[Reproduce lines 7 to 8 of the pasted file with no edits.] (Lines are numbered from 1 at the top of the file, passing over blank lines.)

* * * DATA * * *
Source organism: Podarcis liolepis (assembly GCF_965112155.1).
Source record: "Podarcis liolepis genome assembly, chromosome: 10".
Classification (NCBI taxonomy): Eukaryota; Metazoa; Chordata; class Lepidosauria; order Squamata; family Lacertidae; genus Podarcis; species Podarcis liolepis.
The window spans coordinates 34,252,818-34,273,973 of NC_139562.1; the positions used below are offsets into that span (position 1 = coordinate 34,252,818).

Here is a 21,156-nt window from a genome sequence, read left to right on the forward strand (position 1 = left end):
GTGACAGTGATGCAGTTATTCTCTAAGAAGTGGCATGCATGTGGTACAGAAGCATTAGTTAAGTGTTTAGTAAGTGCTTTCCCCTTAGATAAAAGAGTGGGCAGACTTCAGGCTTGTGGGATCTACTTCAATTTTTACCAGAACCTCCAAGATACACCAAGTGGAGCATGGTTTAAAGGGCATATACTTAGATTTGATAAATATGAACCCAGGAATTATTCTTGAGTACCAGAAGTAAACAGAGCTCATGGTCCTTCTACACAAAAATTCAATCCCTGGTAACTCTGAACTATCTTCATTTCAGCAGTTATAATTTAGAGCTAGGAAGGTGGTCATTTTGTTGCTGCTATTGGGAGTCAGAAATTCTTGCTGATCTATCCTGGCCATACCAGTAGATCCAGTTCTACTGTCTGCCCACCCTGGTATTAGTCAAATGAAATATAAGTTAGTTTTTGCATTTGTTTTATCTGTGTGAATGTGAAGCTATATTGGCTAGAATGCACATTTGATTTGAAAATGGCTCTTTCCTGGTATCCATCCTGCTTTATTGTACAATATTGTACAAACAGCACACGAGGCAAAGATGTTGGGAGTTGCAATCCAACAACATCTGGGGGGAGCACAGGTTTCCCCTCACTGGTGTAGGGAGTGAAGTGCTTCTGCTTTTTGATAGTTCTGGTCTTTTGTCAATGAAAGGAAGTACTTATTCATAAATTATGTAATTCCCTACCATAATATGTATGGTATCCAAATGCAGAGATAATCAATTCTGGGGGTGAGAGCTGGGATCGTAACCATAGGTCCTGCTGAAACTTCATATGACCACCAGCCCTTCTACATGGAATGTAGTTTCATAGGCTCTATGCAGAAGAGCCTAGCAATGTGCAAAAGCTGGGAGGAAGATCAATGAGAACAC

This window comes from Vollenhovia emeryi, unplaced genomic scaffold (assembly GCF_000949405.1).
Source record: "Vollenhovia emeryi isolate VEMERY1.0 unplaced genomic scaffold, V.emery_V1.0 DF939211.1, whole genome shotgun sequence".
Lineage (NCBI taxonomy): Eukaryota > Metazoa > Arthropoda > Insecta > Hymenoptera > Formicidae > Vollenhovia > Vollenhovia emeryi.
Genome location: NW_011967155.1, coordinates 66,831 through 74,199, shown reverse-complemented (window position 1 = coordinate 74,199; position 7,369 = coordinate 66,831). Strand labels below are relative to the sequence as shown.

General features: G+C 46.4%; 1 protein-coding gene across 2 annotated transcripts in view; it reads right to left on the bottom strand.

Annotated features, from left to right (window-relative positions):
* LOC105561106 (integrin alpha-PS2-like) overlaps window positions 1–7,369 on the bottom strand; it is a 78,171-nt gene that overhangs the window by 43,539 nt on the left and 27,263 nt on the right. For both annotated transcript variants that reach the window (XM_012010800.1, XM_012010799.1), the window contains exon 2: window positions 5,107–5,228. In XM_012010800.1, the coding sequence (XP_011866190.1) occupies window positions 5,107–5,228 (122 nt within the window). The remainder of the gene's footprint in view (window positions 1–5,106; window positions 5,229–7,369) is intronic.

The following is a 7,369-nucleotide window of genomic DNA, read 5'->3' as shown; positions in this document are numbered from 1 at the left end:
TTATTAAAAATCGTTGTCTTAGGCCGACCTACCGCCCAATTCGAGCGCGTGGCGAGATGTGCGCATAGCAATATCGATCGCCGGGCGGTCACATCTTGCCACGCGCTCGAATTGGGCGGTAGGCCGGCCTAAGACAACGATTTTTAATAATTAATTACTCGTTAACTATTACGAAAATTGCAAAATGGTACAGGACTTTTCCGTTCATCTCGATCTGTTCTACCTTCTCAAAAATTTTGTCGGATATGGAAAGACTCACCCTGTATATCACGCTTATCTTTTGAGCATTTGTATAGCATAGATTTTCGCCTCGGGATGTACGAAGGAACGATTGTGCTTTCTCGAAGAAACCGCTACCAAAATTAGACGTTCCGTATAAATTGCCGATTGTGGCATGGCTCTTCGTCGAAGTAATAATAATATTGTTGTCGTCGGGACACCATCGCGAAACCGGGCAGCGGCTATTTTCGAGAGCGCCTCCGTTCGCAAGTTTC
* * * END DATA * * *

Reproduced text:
This window comes from Vollenhovia emeryi, unplaced genomic scaffold (assembly GCF_000949405.1).
Source record: "Vollenhovia emeryi isolate VEMERY1.0 unplaced genomic scaffold, V.emery_V1.0 DF939211.1, whole genome shotgun sequence".